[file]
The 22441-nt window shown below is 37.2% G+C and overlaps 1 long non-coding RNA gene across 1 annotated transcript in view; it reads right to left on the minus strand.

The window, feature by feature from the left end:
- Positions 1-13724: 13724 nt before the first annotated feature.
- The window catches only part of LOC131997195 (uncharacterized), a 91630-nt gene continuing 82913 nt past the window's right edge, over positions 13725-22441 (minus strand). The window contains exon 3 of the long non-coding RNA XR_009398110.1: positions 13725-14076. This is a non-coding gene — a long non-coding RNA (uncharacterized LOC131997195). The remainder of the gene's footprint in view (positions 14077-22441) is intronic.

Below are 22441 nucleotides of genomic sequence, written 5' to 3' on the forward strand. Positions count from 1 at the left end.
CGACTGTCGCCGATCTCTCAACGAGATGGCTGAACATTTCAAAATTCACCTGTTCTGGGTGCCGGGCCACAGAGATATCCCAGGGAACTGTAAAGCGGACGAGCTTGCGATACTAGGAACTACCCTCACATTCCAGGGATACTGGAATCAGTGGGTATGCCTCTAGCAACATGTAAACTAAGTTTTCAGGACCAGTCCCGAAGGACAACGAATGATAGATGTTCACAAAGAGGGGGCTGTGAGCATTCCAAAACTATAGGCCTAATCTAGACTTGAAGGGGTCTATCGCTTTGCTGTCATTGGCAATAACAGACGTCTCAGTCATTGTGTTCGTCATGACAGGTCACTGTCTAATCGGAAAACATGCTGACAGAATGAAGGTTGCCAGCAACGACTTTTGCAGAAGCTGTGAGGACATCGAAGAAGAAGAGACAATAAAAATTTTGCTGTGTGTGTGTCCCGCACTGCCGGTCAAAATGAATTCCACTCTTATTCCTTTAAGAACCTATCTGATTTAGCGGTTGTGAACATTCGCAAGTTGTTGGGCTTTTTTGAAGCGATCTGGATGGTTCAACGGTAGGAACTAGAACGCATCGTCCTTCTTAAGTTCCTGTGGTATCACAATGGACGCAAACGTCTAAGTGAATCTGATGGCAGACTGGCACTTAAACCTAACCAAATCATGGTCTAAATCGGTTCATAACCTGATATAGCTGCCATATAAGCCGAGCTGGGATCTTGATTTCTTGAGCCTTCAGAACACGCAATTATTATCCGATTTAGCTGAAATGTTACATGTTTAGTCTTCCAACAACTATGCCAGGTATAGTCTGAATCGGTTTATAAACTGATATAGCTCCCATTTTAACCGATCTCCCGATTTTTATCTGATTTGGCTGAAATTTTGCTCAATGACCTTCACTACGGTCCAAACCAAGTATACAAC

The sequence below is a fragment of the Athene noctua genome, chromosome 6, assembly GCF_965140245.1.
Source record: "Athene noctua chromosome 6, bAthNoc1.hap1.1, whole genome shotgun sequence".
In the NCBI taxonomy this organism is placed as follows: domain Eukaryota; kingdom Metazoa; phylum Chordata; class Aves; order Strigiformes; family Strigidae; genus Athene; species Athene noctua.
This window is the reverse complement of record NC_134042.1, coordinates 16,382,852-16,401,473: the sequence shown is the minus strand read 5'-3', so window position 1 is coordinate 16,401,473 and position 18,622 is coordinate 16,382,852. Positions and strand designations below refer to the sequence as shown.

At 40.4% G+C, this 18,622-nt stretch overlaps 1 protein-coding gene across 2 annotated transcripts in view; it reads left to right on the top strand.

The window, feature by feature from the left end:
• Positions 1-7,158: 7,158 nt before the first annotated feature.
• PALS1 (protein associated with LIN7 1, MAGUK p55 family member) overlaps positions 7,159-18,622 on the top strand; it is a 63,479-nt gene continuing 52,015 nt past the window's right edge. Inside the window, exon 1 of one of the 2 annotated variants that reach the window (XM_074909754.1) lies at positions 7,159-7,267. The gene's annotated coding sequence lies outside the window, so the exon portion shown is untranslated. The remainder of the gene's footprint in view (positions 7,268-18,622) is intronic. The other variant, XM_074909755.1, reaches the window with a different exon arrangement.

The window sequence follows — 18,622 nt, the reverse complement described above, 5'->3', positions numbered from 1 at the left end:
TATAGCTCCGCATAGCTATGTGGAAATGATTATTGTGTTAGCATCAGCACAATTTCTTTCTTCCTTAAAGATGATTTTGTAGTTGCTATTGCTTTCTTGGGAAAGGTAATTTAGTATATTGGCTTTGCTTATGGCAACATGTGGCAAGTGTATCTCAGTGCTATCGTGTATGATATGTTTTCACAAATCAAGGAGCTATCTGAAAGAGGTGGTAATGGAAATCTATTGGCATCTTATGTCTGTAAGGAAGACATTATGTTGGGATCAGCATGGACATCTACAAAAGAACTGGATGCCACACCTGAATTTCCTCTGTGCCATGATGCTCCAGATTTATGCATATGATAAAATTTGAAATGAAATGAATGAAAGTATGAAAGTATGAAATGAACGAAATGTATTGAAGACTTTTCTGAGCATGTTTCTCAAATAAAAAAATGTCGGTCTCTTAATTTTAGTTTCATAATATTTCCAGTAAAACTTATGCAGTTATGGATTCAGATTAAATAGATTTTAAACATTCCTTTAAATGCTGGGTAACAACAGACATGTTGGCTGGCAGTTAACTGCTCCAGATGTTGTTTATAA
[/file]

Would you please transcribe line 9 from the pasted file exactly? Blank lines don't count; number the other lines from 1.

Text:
In the NCBI taxonomy this organism is placed as follows: domain Eukaryota; kingdom Metazoa; phylum Chordata; class Aves; order Strigiformes; family Strigidae; genus Athene; species Athene noctua.